Benchmarking :: Overview Click here to go to the homepage
What is it?
The pioneer of benchmarking, Xerox, defines benchmarking as the continuous process of measuring products, services and practices against the toughest competitors or those companies recognized as industry leaders (best in class). Benchmarking is the process of identifying, understanding, and adapting outstanding practices from organizations anywhere in the world to help your organization improve its performance. Benchmarking can be applied to processes or process metrics. It is a methodology in striving to attain a leap-ahead rather than gradual improvement and looks for the significant new aspect of a process that will accelerate innovation and change, to yield a breakthrough improvement, on the way to a world-class level of performance / customer satisfaction. Benchmarking is not a way of getting someone off your case by proving that you have nothing to learn and it is not a quick, easy, number crunching, spying, copying, espionage or gradual improvement.
Why is it important?
Benchmarking eliminates the guess work by looking at processes and enablers that lead to best practices. Benchmarking doesn't limit itself to competitive information; it seeks innovation by looking outside the industry paradigm. People often mistake benchmarking for competitive analysis. Competitive analysis typically looks at intelligence data: facts and figures, product breakdown (reverse engineering) strategic goals. It's a guessing game as to how to achieve the competitive advantage. Companies benchmark in order to: develop and implement strategic goals establish realistic actionable objectives provide a sense of urgency encourage striving for perfection and innovative thinking create a better understanding of the industry, and emphasize sensitivity to changing customer needs.
When to use it?
Benchmarking can be done prior to embarking on a new process or reengineering an existing one. This enables the organization to set a stake of objectivity in the ground and establish a standard. By understanding the state of operations before one can define improvement goals such as reducing unit costs by x percent a year, or improving service levels by y percent a year. Once the agreement is in place, continued measurement can track progress over time. Benchmarking can be a very useful management tool.
How to use it?
Follow the Plan - Analyze - Integrate - Act / Check cycle [which is parallel to the Plan - Do - Check - Act (PDCA) cycle].
1 Develop a team which represents all stakeholders.
2 Provide team with information and  overall materials necessary.
3 Identify results you want to achieve through examining other similar  processes and resources.
4 Develop a vision of what doing the process better means.
5 Determine how information will be collected.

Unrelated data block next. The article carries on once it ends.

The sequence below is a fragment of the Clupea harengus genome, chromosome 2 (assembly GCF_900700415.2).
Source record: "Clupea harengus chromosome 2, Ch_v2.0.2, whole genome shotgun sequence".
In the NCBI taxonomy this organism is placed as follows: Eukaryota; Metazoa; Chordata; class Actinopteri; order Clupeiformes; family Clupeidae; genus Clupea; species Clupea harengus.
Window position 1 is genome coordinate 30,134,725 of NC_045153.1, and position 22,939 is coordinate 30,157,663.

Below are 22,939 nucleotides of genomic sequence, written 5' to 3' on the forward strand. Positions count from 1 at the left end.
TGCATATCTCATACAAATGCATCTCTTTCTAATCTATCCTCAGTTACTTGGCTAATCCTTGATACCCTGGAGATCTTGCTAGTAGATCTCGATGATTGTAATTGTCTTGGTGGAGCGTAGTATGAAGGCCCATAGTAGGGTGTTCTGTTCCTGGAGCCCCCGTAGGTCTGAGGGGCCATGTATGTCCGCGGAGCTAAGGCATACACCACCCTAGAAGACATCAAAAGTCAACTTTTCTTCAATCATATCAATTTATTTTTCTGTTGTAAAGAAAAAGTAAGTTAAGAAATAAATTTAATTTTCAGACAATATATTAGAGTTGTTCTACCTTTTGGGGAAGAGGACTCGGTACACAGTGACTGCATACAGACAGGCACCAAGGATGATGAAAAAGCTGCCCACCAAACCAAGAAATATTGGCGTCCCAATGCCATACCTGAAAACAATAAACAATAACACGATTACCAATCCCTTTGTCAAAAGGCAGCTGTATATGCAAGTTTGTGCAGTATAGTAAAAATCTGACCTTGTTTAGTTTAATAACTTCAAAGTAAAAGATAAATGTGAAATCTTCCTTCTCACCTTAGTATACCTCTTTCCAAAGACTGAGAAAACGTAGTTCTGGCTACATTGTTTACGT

1 Determine strengths and weaknesses presented in the information.
2 Identify quantitative data that can help you measure performance and set future targets.
3 Identify qualitative data that explains success factors and how the process is best-in-class.
4 Compare data and determine what you can learn from it.
5 Determine how you can apply what you have learned.
1 Modify any of your original goals of the process based on results of analysis.
2 Communicate findings and gain acceptance among key stakeholders. 
3 Consider the benefits of pursuing or not pursuing findings.
Act / Check:
1 Develop action plans to implement findings.
2 Identify any problem solving or continuous improvement opportunities.
3 Develop a process for monitoring and evaluating progress.
4 Implement plans.
5 Assess plans, resource objectives and process.
What's on the web?
APQC Benchmarking/Best Practices
Presentation on Benchmarking
The Benchmarking Center [UK]
The Benchmarking Resource Guide

Self-Assessment & Action Planning: Using the Baldridge Organizational Profile for Business

The Benchmarking Exchange [TBE]'s SelfAssessor program has launched a new way for you to get a quick look on how your department, division or entire organization measures up. The report will also show how you rated compared with others across all industries as a whole.

Many organizations also use this service to compare like departments within their own organization, anywhere in the world, then by comparing the report cards for each department they can learn which department needs assistance in certain processes and which department is the best choice to get assistance from.

By completing a series of questions on a simple form at selfassess/bald1/bp.cfm you will automatically and instantaneously receive a customized report showing how you rated.

This service is free to anyone. Just another one of those wonderful business process improvement tools from the makers of BenchNet and

Happy Networking!
TBE Technical Resources

Food for Thought !
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